As some of you might already know, I decided to do a social media detox. Yes, I deleted my Instagram, Twitter, and EVEN Facebook. Some of you might be thinking, "How are you going to succeed with your photography business," or "How am I going to keep up with what she's doing?"
Well DON'T WORRY! I am not deleting my website. My website will contain all the pictures I take--which will be available for download--and regular updates on my blog, that way family and friends can keep up with what I am doing at college and abroad!
Now you might be wondering, "She's a millennial, why would she want to get rid of her social media??"
To be completely honest, social media is something that I've struggled with for a while. I can probably speak for a good portion of the young female population that social media does a lot more harm than good. To narrow it down for you all, I will give you three main reasons why I decided to go off the grid (well kinda--I still have this website).
This one isn't surprising. I think we all can say that there's been a picture or two that we see and think, "If I only looked like that," or "I wish I could be there too." Instagram became super toxic for me because I based the value of myself in how many likes and comments I got on my pictures. Guys--I sometimes would post pictures just to see if a guy was looking at my posts (I would check to see if he liked it)...HOW CRAZY IS THAT? I decided I didn't want to receive validation for only posting the "best version" of myself on Instagram.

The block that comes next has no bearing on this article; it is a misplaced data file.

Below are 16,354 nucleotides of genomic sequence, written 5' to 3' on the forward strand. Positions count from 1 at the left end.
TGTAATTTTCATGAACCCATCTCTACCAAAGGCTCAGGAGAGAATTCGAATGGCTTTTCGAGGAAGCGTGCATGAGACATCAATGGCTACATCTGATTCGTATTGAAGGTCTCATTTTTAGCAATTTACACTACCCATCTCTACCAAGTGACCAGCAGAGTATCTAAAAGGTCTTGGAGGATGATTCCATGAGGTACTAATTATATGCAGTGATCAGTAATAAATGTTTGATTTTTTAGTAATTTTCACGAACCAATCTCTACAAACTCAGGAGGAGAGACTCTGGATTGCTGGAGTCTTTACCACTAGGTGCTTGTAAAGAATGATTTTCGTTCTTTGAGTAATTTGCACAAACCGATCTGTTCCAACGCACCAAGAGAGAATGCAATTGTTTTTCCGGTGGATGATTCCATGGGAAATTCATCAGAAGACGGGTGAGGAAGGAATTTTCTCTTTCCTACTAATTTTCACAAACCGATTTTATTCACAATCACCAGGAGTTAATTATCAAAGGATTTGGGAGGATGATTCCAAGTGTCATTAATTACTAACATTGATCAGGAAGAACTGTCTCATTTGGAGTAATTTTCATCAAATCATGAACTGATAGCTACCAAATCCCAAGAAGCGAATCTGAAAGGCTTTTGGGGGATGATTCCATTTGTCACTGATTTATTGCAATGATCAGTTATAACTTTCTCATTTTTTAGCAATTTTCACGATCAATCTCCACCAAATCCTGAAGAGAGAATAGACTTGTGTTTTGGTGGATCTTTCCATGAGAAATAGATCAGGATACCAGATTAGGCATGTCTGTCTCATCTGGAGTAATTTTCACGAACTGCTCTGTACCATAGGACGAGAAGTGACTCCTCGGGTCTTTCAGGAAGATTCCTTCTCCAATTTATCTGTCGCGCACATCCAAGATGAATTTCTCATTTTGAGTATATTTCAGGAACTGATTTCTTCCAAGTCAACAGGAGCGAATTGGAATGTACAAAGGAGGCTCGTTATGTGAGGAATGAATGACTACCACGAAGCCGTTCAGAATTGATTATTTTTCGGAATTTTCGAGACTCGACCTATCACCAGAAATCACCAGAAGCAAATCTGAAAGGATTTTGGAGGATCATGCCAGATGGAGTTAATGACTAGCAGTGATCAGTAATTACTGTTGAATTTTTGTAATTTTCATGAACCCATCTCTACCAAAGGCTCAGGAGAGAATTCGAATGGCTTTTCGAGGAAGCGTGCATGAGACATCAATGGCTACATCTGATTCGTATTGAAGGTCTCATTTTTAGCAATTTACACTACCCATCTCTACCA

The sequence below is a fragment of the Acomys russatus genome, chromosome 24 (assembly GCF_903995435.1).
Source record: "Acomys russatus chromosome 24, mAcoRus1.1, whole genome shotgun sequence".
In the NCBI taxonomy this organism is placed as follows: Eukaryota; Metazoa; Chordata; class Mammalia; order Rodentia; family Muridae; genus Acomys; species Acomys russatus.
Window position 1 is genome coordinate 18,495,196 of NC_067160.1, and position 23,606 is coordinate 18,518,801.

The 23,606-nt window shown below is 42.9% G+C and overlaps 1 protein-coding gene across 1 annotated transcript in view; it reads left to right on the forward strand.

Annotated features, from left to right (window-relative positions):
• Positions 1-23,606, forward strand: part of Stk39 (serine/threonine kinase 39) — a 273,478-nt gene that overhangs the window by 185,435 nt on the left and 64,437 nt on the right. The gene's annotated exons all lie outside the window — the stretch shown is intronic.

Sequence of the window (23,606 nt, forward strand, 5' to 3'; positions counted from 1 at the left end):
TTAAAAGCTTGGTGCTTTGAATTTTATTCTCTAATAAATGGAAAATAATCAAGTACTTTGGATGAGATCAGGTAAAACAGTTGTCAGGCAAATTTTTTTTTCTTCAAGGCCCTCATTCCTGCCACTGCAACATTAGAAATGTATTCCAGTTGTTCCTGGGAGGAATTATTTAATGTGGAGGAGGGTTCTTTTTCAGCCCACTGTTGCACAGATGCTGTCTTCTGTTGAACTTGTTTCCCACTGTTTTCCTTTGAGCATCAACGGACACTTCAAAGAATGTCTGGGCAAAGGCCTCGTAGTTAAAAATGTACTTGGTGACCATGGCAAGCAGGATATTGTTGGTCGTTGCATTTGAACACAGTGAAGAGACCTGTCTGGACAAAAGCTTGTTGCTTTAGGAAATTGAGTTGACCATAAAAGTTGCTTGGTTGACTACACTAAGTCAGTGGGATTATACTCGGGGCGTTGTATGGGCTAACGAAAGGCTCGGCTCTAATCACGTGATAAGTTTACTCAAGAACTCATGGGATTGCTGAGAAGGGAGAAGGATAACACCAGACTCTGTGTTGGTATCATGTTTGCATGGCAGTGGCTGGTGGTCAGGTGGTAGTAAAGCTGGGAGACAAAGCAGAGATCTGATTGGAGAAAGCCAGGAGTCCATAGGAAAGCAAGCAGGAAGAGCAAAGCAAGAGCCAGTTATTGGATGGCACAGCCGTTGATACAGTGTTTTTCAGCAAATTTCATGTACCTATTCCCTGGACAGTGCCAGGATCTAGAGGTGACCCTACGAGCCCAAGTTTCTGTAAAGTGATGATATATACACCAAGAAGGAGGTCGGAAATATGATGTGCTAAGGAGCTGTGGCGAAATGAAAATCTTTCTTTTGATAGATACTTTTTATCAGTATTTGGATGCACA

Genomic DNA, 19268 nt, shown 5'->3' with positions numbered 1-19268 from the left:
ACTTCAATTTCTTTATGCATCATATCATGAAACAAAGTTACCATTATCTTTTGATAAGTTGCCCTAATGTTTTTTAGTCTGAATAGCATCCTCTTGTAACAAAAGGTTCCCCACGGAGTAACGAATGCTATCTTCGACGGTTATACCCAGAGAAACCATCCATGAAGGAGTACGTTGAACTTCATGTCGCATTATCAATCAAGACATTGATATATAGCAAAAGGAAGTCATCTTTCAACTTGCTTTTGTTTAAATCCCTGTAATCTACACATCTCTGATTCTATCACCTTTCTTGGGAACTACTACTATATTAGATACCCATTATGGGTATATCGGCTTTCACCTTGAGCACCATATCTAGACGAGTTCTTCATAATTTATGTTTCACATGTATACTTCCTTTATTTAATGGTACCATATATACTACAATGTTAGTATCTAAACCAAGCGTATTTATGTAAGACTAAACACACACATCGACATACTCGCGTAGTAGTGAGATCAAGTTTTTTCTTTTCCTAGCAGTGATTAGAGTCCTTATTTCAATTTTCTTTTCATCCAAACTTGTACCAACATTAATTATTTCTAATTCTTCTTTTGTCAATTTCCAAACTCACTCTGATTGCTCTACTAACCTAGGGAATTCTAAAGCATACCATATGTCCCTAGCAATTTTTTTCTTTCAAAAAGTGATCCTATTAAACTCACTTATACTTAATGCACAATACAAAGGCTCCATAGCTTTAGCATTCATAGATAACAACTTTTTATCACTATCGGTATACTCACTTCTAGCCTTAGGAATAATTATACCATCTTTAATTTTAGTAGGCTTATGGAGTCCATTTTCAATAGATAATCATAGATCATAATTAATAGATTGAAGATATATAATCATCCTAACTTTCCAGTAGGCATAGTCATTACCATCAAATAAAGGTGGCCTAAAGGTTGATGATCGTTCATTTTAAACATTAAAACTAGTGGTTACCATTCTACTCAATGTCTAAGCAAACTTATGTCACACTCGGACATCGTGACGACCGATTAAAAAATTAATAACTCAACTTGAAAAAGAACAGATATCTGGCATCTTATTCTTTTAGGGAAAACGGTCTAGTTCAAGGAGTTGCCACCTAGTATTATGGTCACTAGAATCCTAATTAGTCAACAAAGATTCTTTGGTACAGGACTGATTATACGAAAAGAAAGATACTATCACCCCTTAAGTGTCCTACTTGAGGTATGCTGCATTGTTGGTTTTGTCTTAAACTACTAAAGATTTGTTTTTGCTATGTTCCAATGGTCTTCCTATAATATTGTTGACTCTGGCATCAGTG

2. Feeling Excluded
Let me paint you a picture here--You're chillin' in your room, watching reruns of The Office, working on some homework (ehh, not really...but that's what you say if your mom asks). You pull out your phone, open up good ol' Instagram and see all your friends at this super fun party throwing #livingmybestlife #youwishyouwerehere #moresuperfunhashtags hashtags. How awesome do you feel? I know I get that feeling of jealousy in the pit of my stomach. Don't get me wrong, your friends aren't obligated to ask you to go with them to EVERYTHING, so it's not like you want to be mad at them. But social media has this weird way of making you feel like it's their fault. Guys--ten years ago nobody knew whether or not your friends were out without you. I cannot tell you how many times seeing things like this has made me feel super insecure in my relationships.
3. Time Waster
Does anyone have that app where you can track how much time they spend on your phone in a day? I've never actually downloaded it to see, but I know I easily spend 6+ hours everyday on my phone, mindlessly scrolling, liking, and reading things. There are so many better things I can be doing with my time, one of them being actually INTERACTING with REAL people. Woah, what a concept. There's so many times throughout the day when I'm going to class or just sitting by myself that I pull out my phone to make myself look busy. Why? To avoid conversations with REAL people. It's a force of habit, like whenever you're in an uncomfortable situation, just pull out the good ol' iPhone. God calls us to make relationship with people--but how do we accomplish that if our heads are always down in our phones?
So here I am, social media-less. I am going to be spending newfound free time diving deeper into the word of God and building new and old relationships. I want to love others the way Jesus calls us to. I don't want my only interaction with someone to be a like on their photo or a retweet of their tweet. I don't want surface level relationships, but instead the ones where we are vulnerable with each other. If you've stayed with me through this post so far, I would challenge you to do the same.